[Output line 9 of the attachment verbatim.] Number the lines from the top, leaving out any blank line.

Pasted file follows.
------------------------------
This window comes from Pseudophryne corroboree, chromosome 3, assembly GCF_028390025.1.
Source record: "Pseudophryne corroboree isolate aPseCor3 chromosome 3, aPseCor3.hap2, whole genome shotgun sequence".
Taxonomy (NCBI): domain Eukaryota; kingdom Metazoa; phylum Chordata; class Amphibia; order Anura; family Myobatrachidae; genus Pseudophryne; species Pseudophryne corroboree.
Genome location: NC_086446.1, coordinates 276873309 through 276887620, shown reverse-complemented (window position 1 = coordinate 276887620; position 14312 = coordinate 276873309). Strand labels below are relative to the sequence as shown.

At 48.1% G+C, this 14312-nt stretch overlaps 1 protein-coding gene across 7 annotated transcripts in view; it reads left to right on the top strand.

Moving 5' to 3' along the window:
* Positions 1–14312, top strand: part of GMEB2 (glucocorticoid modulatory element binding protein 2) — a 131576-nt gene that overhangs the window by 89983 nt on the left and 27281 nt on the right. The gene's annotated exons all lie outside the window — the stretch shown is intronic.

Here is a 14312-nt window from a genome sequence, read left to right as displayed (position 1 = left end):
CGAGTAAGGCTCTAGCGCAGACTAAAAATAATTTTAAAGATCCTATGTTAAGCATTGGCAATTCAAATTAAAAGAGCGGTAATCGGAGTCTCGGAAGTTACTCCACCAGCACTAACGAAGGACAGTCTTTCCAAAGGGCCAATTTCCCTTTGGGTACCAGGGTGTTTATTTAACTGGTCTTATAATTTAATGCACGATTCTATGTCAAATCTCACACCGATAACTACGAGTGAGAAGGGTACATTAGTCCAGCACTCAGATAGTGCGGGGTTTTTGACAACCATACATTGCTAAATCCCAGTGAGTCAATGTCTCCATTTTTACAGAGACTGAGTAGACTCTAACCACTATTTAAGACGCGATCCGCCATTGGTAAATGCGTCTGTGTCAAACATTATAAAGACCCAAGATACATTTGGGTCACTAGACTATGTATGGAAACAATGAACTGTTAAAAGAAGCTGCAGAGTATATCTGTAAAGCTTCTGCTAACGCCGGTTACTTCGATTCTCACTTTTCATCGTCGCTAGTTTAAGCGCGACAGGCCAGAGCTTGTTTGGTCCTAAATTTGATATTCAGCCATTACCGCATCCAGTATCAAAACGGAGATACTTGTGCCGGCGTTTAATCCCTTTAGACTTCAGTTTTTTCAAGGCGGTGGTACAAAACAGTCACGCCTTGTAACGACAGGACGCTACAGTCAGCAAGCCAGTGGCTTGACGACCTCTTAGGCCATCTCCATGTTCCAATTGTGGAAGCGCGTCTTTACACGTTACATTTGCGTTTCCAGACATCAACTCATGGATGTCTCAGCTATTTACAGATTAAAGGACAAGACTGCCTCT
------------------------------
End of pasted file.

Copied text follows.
CGAGTAAGGCTCTAGCGCAGACTAAAAATAATTTTAAAGATCCTATGTTAAGCATTGGCAATTCAAATTAAAAGAGCGGTAATCGGAGTCTCGGAAGTTACTCCACCAGCACTAACGAAGGACAGTCTTTCCAAAGGGCCAATTTCCCTTTGGGTACCAGGGTGTTTATTTAACTGGTCTTATAATTTAATGCACGATTCTATGTCAAATCTCACACCGATAACTACGAGTGAGAAGGGTACATTAGTCCAGCACTCAGATAGTGCGGGGTTTTTGACAACCATACATTGCTAAATCCCAGTGAGTCAATGTCTCCATTTTTACAGAGACTGAGTAGACTCTAACCACTATTTAAGACGCGATCCGCCATTGGTAAATGCGTCTGTGTCAAACATTATAAAGACCCAAGATACATTTGGGTCACTAGACTATGTATGGAAACAATGAACTGTTAAAAGAAGCTGCAGAGTATATCTGTAAAGCTTCTGCTAACGCCGGTTACTTCGATTCTCACTTTTCATCGTCGCTAGTTTAAGCGCGACAGGCCAGAGCTTGTTTGGTCCTAAATTTGATATTCAGCCATTACCGCATCCAGTATCAAAACGGAGATACTTGTGCCGGCGTTTAATCCCTTTAGACTTCAGTTTTTTCAAGGCGGTGGTACAAAACAGTCACGCCTTGTAACGACAGGACGCTACAGTCAGCAAGCCAGTGGCTTGACGACCTCTTAGGCCATCTCCATGTTCCAATTGTGGAAGCGCGTCTTTACACGTTACATTTGCGTTTCCAGACATCAACTCATGGATGTCTCAGCTATTTACAGATTAAAGGACAAGACTGCCTCT